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Broadway-Flushing Homeowners’ Association honors late founding members with ‘Ferrigno Place’ street co-naming ceremony

Broadway-Flushing
The corner of 163rd Street and 33rd Avenue in Broadway-Flushing is now known as “Ferrigno Place” honoring residents Marjorie and Nicholas Ferrigno, the late founding members of the Broadway-Flushing Homeowners’ Association. (Photo courtesy of Maria Becce)

The Broadway-Flushing Homeowners’ Association honored late founding members, Marjorie and Nicholas Ferrigno, during a street co-naming ceremony held on May 21. 

Local elected officials, community leaders, friends and family of the Ferrignos joined the city Department of Transportation for the unveiling of “Ferrigno Place” on the corner of 163rd Street and 33rd Avenue in Broadway-Flushing

The street naming was initiated by former Councilman Paul Vallone in coordination with Community Board 7 and was approved by the City Council in December 2021. 

Broadway-Flushing
Photo courtesy of Maria Becce

Marjorie died at the age of 97 on Nov. 15, 2013. She was an educator who served as the founding chairperson of the drama department of Schools of Arts, which is now known as the Fiorello LaGuardia High School of Music and Performing Arts. She was also the past president of the American Educational Theatre Association. Marjorie’s husband, Nicholas, died at the age of 88 on Aug. 27, 2010. He was a senior instructor for American Airlines at JFK and LaGuardia Airport and a member of the Society of Automotive Engineers. 

Broadway-Flushing
Marjorie and Nicholas Ferrigno. (Photo courtesy of Maria Becce)

The Ferrignos played an instrumental role in the success of a landmark court case to enforce the Rickert-Finlay Covenant of 1906, which eventually led to the rezoning of a portion of Northern Boulevard. The covenant is still relevant today in preserving the unique characteristics and suburban-like setting of the neighborhood.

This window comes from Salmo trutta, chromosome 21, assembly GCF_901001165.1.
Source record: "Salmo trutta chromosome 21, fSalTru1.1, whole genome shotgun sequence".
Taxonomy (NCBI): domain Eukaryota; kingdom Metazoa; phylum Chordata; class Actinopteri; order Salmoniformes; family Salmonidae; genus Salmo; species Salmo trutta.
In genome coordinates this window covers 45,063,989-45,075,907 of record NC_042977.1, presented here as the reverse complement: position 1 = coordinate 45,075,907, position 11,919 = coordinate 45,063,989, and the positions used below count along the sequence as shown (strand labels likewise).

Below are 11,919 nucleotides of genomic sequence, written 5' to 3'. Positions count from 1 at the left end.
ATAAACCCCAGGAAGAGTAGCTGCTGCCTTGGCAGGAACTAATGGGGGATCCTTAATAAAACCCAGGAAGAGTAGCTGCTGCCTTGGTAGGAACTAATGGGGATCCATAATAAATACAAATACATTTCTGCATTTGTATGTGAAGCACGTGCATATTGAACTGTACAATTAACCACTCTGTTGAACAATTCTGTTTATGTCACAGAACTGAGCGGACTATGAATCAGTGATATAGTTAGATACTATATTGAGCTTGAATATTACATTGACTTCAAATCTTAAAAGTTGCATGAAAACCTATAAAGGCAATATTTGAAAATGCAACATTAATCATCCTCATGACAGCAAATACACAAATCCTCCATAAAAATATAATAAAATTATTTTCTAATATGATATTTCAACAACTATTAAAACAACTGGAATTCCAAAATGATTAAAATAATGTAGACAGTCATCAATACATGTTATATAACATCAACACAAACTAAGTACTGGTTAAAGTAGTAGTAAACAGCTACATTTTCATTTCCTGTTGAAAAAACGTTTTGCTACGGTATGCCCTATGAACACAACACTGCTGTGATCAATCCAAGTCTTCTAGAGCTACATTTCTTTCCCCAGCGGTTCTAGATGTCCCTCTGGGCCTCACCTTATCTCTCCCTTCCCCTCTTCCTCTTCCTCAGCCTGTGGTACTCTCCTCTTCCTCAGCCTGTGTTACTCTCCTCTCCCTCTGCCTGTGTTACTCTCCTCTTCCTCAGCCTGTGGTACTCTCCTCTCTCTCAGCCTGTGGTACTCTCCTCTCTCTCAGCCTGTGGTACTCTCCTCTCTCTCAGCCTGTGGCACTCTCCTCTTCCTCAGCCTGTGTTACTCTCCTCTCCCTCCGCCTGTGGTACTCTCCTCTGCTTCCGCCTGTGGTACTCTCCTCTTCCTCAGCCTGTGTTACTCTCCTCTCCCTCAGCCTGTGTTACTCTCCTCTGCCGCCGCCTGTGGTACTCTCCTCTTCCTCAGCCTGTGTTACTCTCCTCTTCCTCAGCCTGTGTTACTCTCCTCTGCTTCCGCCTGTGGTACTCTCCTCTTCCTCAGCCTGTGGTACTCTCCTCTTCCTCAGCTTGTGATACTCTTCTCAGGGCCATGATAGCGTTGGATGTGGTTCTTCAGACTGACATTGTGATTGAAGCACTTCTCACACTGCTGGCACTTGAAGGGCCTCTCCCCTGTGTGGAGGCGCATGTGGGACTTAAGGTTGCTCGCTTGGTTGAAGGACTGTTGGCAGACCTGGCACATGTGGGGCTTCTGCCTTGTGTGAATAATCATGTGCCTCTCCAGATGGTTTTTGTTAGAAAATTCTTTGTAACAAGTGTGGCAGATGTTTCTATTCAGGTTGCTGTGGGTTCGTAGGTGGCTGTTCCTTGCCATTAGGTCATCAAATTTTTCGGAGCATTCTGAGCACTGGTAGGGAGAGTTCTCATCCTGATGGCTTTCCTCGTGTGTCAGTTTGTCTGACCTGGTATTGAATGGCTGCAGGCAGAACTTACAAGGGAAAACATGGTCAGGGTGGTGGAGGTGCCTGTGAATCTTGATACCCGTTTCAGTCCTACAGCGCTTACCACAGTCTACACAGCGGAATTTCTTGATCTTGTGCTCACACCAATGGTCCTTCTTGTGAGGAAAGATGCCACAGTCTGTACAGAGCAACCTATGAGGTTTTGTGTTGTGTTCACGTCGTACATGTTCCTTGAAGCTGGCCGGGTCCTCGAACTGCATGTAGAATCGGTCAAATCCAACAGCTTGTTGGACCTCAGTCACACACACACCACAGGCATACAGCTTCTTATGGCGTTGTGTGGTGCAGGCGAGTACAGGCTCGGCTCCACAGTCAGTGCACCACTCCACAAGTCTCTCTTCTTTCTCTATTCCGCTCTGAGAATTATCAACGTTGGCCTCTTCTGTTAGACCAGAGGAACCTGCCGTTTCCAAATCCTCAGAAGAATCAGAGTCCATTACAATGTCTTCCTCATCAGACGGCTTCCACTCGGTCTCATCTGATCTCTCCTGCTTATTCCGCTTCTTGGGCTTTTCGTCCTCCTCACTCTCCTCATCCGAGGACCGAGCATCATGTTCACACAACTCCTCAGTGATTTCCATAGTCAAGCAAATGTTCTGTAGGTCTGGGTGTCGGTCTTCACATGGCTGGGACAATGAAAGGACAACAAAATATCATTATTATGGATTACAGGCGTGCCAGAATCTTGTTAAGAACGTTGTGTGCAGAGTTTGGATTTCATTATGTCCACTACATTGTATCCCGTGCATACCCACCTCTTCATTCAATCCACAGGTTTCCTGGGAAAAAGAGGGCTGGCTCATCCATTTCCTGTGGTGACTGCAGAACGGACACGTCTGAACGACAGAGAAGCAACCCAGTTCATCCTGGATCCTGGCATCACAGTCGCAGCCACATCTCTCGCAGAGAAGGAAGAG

They were affectionately known as the “heart and soul” of the community, according to homeowner Maria Becce. 

“Marjorie and Nick were our mentors. They put in the work, and they taught and encouraged every elected official for the last 50 years who represented Broadway-Flushing,” Beece said. “Every time a new person was elected, Marjorie would reach out to them and say, ‘How can we help you to give us what we need?’” 

According to Beece, it was primarily through the Ferrignos’ efforts that Broadway-Flushing is listed on the National and New York State Register of Historic Places.

Although unsuccessful in designating Broadway-Flushing as a New York City landmark historic district, they never stopped trying to preserve their beloved neighborhood, and upon their passing, donated their home to the National Trust for Historic Preservation.

In a video posted to the Flushing-Broadway Homeowners’ Association website, Marjorie said her dream would be to keep Broadway-Flushing as it is, forever. 

“We tried every way we could to solve the problems and work with organizations. I was always involved. We had a reputation among real estate brokers — ‘Oh, Broadway-Flushing people are crazy, don’t mess with them,’” Marjorie said. “We were a very stable neighborhood and we had a real community, where you could borrow a cup of sugar.” 

Chuck Apelian of CB 7, said that “Marge and Nick Ferrigno were the epitome of civic leaders and the perfect example of caring people who cared for their neighborhood.” 

Queens lawmakers such as State Assemblyman Edward Braunstein, Congresswoman Grace Meng and Councilwoman Vickie Paladino congratulated the Ferrigno family on the honor. 

“For over 50 years, Marjorie and Nick Ferrigno fully dedicated themselves to the betterment of the Flushing community,” Braunstein said. “As founding members of the Broadway-Flushing Homeowners’ Association and fierce defenders of the single-family neighborhood’s unique character, the ‘Ferrigno Place’ co-naming is much deserved.” 

Meng said that co-naming the corner of Ferrigno Place will be a “wonderful reminder of their dedication and service to the community, and it will help ensure that all they did for the community is not forgotten.” 

Paladino referred to Marjorie and Nicholas as “trailblazers” who worked tirelessly to preserve their neighborhood and the surrounding area. 

Senator John Liu said, “Ferrigno Place ensures the legacy of Marjorie and Nicholas Ferrigno lives on so future generations will always know the founders of the Broadway-Flushing Homeowners’ Association as champions of civic engagement and community preservation.”

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